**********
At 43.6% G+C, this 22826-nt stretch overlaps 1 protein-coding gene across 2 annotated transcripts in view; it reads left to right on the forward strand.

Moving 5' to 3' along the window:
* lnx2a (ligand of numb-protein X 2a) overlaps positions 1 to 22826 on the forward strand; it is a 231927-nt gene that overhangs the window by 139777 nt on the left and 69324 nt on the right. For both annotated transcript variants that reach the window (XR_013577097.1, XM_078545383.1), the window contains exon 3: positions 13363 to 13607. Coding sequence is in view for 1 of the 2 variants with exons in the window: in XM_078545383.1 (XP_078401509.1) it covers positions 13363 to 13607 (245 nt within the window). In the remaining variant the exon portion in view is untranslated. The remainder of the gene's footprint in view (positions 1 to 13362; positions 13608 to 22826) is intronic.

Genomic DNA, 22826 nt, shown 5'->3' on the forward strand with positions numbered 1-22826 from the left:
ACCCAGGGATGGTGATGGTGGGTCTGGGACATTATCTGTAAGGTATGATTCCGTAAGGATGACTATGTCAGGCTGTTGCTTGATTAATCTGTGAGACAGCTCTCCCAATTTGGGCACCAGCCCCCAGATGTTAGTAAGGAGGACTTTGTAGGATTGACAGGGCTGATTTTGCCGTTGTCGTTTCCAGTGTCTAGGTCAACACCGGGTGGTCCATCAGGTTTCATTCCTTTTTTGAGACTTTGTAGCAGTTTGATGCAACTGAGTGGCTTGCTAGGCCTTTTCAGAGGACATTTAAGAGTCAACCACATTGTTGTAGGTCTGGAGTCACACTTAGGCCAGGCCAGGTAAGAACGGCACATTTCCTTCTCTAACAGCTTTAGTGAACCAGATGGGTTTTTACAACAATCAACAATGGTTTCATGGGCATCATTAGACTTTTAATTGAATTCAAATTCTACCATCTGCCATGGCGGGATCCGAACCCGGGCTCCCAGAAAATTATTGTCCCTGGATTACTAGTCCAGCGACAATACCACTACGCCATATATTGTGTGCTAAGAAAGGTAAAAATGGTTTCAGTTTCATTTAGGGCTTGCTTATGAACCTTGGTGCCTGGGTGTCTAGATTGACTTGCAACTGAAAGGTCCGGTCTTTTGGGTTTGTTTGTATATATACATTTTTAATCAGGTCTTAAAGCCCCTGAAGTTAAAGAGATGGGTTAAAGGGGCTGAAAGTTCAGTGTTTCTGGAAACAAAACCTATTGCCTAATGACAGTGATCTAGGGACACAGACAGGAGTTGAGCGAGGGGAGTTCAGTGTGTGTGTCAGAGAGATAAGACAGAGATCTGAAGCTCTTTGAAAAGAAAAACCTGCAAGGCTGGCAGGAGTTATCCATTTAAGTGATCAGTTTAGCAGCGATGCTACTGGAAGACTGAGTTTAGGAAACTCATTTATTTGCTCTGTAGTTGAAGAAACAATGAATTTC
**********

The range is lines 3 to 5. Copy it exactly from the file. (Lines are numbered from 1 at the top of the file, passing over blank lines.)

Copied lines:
* lnx2a (ligand of numb-protein X 2a) overlaps positions 1 to 22826 on the forward strand; it is a 231927-nt gene that overhangs the window by 139777 nt on the left and 69324 nt on the right. For both annotated transcript variants that reach the window (XR_013577097.1, XM_078545383.1), the window contains exon 3: positions 13363 to 13607. Coding sequence is in view for 1 of the 2 variants with exons in the window: in XM_078545383.1 (XP_078401509.1) it covers positions 13363 to 13607 (245 nt within the window). In the remaining variant the exon portion in view is untranslated. The remainder of the gene's footprint in view (positions 1 to 13362; positions 13608 to 22826) is intronic.

Genomic DNA, 22826 nt, shown 5'->3' on the forward strand with positions numbered 1-22826 from the left:
ACCCAGGGATGGTGATGGTGGGTCTGGGACATTATCTGTAAGGTATGATTCCGTAAGGATGACTATGTCAGGCTGTTGCTTGATTAATCTGTGAGACAGCTCTCCCAATTTGGGCACCAGCCCCCAGATGTTAGTAAGGAGGACTTTGTAGGATTGACAGGGCTGATTTTGCCGTTGTCGTTTCCAGTGTCTAGGTCAACACCGGGTGGTCCATCAGGTTTCATTCCTTTTTTGAGACTTTGTAGCAGTTTGATGCAACTGAGTGGCTTGCTAGGCCTTTTCAGAGGACATTTAAGAGTCAACCACATTGTTGTAGGTCTGGAGTCACACTTAGGCCAGGCCAGGTAAGAACGGCACATTTCCTTCTCTAACAGCTTTAGTGAACCAGATGGGTTTTTACAACAATCAACAATGGTTTCATGGGCATCATTAGACTTTTAATTGAATTCAAATTCTACCATCTGCCATGGCGGGATCCGAACCCGGGCTCCCAGAAAATTATTGTCCCTGGATTACTAGTCCAGCGACAATACCACTACGCCATATATTGTGTGCTAAGAAAGGTAAAAATGGTTTCAGTTTCATTTAGGGCTTGCTTATGAACCTTGGTGCCTGGGTGTCTAGATTGACTTGCAACTGAAAGGTCCGGTCTTTTGGGTTTGTTTGTATATATACATTTTTAATCAGGTCTTAAAGCCCCTGAAGTTAAAGAGATGGGTTAAAGGGGCTGAAAGTTCAGTGTTTCTGGAAACAAAACCTATTGCCTAATGACAGTGATCTAGGGACACAGACAGGAGTTGAGCGAGGGGAGTTCAGTGTGTGTGTCAGAGAGATAAGACAGAGATCTGAAGCTCTTTGAAAAGAAAAACCTGCAAGGCTGGCAGGAGTTATCCATTTAAGTGATCAGTTTAGCAGCGATGCTACTGGAAGACTGAGTTTAGGAAACTCATTTATTTGCTCTGTAGTTGAAGAAACAATGAATTTC